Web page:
Black and white is more elemental than color. It is more vivid as well. Dark shadows are more menacing. Alfred Hitchcock had already directed a number of color films by the time he got around to making his classic film Psycho but he chose black and white for that movie precisely because it conveyed the horror of that story more viscerally. Imagine the famous Janet Leigh shower scene in color and it becomes less chilling and more simply gruesome and appalling. Color is more distracting. It draws too much attention to itself rather than the story. Modern movies sometimes feel more like travelogues because the cinematography while certainly awe inspiring and beautiful in many cases takes the focus away from the story being told and puts it on the scenery and other non-essential elements. A colorful vase in the far off corner of the screen can grab a viewer’s attention right in the middle of an important piece of dialogue between two main characters. Black and white takes away such distractions and pulls the viewer right into the story being told.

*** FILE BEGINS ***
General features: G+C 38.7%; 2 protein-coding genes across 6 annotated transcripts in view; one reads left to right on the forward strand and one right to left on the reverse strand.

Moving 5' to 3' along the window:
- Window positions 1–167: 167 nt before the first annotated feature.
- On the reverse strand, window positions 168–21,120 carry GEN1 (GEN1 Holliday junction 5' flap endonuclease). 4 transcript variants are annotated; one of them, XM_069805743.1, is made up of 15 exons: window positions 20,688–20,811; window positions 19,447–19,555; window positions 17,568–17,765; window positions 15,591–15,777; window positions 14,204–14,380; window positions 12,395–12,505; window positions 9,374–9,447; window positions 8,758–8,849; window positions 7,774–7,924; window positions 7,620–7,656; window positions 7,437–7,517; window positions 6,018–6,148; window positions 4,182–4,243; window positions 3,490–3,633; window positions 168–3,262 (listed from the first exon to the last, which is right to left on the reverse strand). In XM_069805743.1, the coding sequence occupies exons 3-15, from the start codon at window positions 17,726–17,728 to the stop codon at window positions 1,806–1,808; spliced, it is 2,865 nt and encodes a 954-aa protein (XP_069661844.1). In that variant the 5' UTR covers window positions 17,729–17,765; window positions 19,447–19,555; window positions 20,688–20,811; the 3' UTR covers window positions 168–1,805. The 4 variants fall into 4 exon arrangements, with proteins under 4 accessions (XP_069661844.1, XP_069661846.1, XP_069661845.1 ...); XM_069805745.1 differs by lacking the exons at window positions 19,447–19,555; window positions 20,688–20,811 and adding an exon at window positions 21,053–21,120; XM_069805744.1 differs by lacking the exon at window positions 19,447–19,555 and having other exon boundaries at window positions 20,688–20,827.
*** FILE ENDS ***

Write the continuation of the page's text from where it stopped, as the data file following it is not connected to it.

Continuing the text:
Out of the movies that would constitute a list of my all time top ten favorites over half of them are black and white movies such as The Third Man, Citizen Kane, Mr. Smith Goes to Washington, Dr. Strangelove, The Last Picture Show, and The Hustler. The last of those movies was later remade in the 1980s in a full color sequel co-starring Tom Cruise and appropriately titled The Color of Money. That movie is a perfect example of why some movies should remain in the black and white universe. As in this sequel to the 1960 Paul Newman classic the story and emotion are all buried under the multi-color explosion of billiard balls bouncing all over the screen. The Hustler as said is one of my all time favorites and a gut-wrenching emotional drama. The Color of Money is mostly a fascinating period piece and a vehicle to showcase the young Tom Cruise alongside the aging legend Paul Newman. Even though The Hustler is twenty years older than its sequel it still holds up remarkably well as a must see piece of film history, while The Color of Money already feels like an outdated piece of 1980’s pop culture.